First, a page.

A team of researchers at Penn State has designed and computationally tested a type of manmade metamaterial that is capable, for the first time ever, of manipulating a range of acoustic waves with one simple device. The new invention will be an advantage to nearly all current sonic and ultrasonic applications, for example, ultrasonic non-destructive evaluations and ultrasonic imaging.
In addition, the device should provide more accurate and efficient high-intensity focused ultrasound (HIFU) therapies, a non-invasive heat-based technique targeted at various cancers and neurological disorders.
Optical metamaterials have been extensively studied in the past decade for applications such as cloaking and perfect lenses. The essentials of optical metamaterials apply to acoustic metamaterials.
Artificial structures are created in patterns that bend the acoustic wave onto a single point, and then refocus the acoustic wave into a wider or narrower beam, depending on the direction of travel through the proposed acoustic beam aperture modifier.
Acoustic Beam Aperture Modifier
The acoustic beam aperture modifier is built on butt-jointed gradient-index phononic crystals (GRIN PCs), in the present case consisting of an array of cylindrical steel pins embedded in epoxy in a specific pattern. The steel pins act as obstacles slowing down the acoustic wave speed in order to bend the acoustic waves into curved rays.
In accordance with post-doctoral scholar and the paper’s lead author, Sz-Chin Steven Lin, while other types of acoustic metamaterials also could focus and defocus an acoustic beam to achieve beam aperture modification (though before this no such beam modifier has been proposed), their device possesses the advantage of small size and high energy conservation.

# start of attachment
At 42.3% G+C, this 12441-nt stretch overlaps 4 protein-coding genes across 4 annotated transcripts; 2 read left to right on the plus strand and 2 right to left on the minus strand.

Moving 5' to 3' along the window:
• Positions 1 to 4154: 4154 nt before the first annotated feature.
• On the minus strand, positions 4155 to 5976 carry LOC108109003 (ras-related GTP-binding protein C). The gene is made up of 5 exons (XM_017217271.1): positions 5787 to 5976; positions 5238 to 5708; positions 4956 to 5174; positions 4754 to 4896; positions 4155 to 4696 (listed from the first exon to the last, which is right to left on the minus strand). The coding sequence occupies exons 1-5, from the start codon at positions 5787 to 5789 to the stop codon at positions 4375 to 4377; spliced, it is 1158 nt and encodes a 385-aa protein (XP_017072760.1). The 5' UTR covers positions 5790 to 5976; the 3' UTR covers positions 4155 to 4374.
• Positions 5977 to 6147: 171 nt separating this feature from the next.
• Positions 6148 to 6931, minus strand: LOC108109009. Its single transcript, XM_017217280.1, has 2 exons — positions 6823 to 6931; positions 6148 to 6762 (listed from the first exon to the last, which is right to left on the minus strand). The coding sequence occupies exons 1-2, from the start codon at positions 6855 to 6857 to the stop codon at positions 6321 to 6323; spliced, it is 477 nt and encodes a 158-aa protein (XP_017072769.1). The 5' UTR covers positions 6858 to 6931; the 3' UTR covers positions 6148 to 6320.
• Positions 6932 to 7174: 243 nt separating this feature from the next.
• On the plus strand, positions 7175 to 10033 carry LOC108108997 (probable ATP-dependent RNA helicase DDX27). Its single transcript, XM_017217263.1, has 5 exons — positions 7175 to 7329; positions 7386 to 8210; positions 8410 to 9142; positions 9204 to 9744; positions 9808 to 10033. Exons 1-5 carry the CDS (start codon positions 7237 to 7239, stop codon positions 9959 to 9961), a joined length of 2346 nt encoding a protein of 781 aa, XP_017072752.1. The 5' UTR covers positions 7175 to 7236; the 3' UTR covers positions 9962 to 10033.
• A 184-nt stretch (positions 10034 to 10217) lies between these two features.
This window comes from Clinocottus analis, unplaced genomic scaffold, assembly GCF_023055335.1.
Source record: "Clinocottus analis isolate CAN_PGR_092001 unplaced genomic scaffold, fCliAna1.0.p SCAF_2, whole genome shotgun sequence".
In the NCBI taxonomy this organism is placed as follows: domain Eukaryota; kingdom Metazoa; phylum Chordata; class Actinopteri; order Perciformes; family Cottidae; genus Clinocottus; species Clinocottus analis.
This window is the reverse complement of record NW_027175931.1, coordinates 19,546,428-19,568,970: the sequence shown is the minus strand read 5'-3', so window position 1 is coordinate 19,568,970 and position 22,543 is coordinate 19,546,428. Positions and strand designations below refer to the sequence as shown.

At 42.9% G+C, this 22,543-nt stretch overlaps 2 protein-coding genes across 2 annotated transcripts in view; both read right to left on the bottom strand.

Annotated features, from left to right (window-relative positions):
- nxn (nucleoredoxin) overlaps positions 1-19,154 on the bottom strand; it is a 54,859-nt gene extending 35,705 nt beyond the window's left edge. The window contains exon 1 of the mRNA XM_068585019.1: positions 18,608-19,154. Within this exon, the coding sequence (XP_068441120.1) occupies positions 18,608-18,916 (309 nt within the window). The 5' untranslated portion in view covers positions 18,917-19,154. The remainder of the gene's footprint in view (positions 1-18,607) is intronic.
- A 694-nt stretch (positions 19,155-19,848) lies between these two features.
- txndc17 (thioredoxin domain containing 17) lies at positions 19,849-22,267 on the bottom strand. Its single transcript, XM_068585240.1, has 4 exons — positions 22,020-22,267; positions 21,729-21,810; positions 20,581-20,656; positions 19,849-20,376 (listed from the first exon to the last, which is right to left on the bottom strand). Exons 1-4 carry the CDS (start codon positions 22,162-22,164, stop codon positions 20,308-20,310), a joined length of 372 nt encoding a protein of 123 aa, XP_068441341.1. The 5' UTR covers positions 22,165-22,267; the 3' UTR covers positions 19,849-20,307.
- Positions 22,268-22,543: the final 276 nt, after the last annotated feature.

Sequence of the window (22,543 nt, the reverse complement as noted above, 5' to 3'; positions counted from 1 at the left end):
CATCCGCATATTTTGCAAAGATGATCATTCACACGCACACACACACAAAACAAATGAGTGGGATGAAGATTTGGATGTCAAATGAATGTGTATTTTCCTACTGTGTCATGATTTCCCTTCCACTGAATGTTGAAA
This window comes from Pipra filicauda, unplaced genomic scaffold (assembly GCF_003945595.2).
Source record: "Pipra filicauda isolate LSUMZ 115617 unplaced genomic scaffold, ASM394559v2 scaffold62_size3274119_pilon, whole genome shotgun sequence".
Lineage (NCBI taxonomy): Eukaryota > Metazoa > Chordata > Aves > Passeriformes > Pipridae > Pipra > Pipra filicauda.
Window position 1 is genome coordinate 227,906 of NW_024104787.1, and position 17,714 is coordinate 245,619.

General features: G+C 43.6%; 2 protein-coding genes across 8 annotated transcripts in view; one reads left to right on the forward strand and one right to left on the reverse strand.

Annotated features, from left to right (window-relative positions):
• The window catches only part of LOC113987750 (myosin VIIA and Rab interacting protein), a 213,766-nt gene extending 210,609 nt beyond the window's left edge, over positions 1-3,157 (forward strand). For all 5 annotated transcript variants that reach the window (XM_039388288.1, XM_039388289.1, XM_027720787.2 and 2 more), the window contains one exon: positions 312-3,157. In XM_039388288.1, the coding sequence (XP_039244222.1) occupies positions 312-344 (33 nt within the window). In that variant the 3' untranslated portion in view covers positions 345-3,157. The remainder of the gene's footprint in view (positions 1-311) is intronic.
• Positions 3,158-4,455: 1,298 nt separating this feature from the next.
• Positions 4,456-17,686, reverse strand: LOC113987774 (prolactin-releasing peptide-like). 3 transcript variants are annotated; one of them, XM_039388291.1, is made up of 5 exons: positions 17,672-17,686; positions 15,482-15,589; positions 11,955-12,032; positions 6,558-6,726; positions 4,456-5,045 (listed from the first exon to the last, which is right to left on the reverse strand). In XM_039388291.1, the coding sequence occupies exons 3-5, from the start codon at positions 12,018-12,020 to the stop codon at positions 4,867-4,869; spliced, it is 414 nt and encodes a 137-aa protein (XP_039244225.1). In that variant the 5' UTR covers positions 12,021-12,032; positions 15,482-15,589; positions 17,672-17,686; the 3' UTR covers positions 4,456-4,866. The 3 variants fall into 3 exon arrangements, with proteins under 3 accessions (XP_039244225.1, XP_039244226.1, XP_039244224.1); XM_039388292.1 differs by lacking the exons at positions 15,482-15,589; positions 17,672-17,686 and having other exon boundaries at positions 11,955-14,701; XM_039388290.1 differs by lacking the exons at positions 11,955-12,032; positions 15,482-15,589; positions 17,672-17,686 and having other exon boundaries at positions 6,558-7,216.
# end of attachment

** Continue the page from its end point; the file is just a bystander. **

Currently, researchers and surgeons must have many transducers of different sizes to produce acoustic waves with different apertures. This is analogous to having to swap out lenses on a camera to change the lens’s aperture.
With this invention, by changing the modifier attached to the transducer the desired aperture can be easily attained, the way a photographer uses a zoom lens.
The study is the first design concept for an acoustic beam aperture modifier to appear in the scientific literature, and no acoustic beam modifier device is available in the market. Consequently, the authors anticipate their device could have wide applications across several important acoustic fields, from medical ultrasound to higher sensitivity surface acoustic wave sensors to higher Q factor resonators.
The team is currently making a prototype based on the concept.
Study: Design of acoustic beam aperture modifier using gradient-index phononic crystals